Organising a Party

Parties are fun, right?  It won’t be as much fun if you have the police knocking on the door, or if your neighbours tell you off over the fence the next day.

Neighbourhood Relations

You should tell your close neighbours when you are going to have a party and at what time you expect it to finish; this can stop complaints.  If you plan to have music outside, tell your neighbours, and also tell them what time you will turn the outside music off.

If it is an underage party, you should tell the police so they are aware and can respond to ‘gatecrashers’.  Don’t worry – registering a party will not automatically invite the police to your home. Police will not attend the party unless there is a request from the person throwing the party, a concerned parent or a neighbour; or it is in the public interest in order to maintain community order and safety.

The Guest List

You may want to consider who you want at your party.  Inviting your friends? Great!  Inviting friends of friends of friends? Not so much.

  • You might consider having some form of security to prevent “gatecrashers”.
  • Make sure you only send invitations in ways that members of the public cannot access your details. For example, if you invite your friends through a Facebook event, make sure it’s set to private.
  • For a big event, you could keep a guest list and make sure only invited guests are allowed in.
  • Make sure you have adequate responsible adult supervision at the venue.

Can the music go up to 11?

You must be respectful of your neighbours’ right to enjoy their peace and quiet. If you play music (inside or outside of your house) it must be at a level that does not interfere with any of your neighbours.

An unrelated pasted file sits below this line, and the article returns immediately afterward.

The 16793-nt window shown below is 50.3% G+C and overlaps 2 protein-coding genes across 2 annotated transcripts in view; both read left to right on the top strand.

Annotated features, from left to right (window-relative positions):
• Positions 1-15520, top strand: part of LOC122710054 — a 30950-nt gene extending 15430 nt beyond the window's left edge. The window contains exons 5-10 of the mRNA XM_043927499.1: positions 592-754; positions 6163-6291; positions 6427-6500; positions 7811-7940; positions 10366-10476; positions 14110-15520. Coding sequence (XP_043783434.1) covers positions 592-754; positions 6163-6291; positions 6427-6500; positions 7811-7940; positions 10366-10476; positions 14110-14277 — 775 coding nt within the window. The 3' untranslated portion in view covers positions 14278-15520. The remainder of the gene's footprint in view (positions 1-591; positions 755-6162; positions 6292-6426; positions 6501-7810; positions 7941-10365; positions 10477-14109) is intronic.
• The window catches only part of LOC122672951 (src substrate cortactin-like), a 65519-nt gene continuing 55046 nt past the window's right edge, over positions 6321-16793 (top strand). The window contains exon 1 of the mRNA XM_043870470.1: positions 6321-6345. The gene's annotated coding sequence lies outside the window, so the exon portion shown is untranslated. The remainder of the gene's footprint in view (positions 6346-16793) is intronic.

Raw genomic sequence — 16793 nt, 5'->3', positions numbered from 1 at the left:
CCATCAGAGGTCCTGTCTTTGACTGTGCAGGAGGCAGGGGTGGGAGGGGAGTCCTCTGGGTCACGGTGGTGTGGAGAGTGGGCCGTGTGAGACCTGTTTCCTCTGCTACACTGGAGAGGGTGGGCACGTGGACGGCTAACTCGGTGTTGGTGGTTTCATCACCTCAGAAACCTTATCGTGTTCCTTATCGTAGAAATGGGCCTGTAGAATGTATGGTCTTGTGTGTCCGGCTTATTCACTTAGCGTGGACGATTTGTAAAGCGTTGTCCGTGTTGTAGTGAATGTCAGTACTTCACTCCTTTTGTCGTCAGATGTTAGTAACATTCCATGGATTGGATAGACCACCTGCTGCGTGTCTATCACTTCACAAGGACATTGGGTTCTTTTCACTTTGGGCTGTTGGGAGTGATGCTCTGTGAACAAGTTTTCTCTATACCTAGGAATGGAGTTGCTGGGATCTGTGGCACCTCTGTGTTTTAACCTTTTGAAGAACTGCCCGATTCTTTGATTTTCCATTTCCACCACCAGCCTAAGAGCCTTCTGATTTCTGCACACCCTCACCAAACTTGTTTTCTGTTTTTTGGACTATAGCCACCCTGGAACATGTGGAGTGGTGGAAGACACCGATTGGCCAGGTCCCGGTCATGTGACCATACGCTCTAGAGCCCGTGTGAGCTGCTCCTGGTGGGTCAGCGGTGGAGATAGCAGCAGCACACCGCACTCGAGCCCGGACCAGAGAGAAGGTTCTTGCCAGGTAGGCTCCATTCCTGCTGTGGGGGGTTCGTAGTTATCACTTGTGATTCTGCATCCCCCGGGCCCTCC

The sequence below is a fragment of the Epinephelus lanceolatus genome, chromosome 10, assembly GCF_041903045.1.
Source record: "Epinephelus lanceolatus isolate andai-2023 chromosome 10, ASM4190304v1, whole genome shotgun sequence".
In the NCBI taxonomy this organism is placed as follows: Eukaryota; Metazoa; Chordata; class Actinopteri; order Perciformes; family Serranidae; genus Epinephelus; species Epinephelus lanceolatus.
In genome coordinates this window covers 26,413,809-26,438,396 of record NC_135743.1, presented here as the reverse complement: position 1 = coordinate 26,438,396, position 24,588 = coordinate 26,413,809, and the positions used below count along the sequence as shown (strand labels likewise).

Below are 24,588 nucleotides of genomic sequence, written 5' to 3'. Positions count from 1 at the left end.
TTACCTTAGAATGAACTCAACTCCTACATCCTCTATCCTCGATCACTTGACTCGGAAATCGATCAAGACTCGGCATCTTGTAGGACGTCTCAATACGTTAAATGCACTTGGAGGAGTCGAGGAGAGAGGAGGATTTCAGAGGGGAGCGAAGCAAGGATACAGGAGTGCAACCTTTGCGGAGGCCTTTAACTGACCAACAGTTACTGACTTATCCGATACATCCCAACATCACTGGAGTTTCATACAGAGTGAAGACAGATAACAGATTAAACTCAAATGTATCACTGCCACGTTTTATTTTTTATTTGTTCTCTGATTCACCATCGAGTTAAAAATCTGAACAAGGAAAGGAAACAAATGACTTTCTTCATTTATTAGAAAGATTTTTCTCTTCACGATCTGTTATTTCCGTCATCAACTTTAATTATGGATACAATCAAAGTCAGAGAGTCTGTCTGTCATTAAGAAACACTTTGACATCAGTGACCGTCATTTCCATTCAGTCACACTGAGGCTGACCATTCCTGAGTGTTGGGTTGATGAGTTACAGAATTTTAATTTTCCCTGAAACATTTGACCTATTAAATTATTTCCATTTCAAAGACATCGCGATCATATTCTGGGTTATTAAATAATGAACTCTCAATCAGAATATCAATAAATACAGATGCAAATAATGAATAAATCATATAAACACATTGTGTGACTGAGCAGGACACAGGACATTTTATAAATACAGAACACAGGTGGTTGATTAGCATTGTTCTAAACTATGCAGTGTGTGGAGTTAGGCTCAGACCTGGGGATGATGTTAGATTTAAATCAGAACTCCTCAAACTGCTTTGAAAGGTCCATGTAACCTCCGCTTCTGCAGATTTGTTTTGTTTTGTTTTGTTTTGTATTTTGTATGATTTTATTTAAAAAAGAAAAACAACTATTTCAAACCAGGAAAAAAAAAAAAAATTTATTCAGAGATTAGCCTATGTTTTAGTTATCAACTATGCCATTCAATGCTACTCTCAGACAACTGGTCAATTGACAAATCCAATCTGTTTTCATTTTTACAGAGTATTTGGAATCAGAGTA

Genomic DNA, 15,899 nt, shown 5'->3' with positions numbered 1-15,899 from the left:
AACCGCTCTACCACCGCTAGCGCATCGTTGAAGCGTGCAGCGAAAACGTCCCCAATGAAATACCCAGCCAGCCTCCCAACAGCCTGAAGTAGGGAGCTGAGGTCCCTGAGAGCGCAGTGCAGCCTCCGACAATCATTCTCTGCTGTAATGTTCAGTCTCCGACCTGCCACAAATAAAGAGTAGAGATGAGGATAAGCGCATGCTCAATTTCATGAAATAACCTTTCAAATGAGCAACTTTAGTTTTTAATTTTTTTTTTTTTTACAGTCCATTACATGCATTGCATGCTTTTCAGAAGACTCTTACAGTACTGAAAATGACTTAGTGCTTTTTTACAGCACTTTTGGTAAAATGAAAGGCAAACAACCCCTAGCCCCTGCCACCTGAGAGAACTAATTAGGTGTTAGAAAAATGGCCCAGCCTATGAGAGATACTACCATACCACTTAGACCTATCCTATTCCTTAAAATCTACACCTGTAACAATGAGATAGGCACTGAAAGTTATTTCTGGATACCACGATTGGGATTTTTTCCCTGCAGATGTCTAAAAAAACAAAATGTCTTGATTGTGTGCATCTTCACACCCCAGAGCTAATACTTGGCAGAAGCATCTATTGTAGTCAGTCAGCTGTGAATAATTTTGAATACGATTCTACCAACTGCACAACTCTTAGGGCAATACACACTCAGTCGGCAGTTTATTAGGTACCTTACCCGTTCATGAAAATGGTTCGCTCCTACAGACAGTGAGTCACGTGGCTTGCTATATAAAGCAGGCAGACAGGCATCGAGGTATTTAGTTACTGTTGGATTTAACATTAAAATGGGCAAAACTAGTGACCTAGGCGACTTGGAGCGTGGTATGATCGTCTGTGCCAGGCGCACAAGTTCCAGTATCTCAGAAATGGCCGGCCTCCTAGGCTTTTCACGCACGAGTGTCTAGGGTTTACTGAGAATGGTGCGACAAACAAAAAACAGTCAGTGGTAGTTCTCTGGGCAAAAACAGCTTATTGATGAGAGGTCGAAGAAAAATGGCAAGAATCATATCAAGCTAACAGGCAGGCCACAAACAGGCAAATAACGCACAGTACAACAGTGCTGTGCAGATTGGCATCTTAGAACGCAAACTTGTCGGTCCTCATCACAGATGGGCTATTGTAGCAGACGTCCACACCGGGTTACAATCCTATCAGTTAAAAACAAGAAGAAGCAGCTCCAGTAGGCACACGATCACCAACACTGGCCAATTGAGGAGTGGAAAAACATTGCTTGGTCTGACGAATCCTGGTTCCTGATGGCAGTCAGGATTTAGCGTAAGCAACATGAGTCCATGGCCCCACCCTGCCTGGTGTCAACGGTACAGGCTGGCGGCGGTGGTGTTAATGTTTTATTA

For example, if your neighbours can clearly hear it inside their house or if you can’t have a regular conversation over the music, it is too loud.  If you play music inside, keep all windows and doors closed.  If you have speakers outside of the house, make sure they are not facing directly towards your neighbours, and make sure you turn the outside music off at the time you told your neighbours you would.

Depending on the volume, intensity and duration of the music and the time it is played you could be fined for excessive noise levels.

If you plan on throwing a party with music, consider the followings tips:

  • close all windows and doors if playing music inside;
  • don’t place speakers outside of the house;
  • don’t let the party run too late; and
  • let the neighbours know you are having a party in advance and let them know what time you expect the party to finish.

Can you drink alcohol at your party?

In Tasmania, you can’t drink alcohol in public if you are under 18. If you are under 18 and you drink alcohol in public you could be charged with underage drinking.

It is generally illegal to supply alcohol to anyone under 18.  In Tasmania, a parent or guardian can supply alcohol to someone under 18 on private property as long as they are providing proper supervision.

Whatever your age you should never leave your drink unattended. Drink spiking (with drugs or alcohol) is illegal, but does take place. Where possible you should watch your drink being made and never accept an opened drink from anyone you don’t know or trust.

Party Safe?

Tasmania Police have a Party Safe Program.  You can download a copy of the Party Safe Registration Form from their website and email it back.  Make sure you register your party at least seven days before the big day.

Make sure you keep the volume down – in Tasmania the fine for excessive noise is quite significant.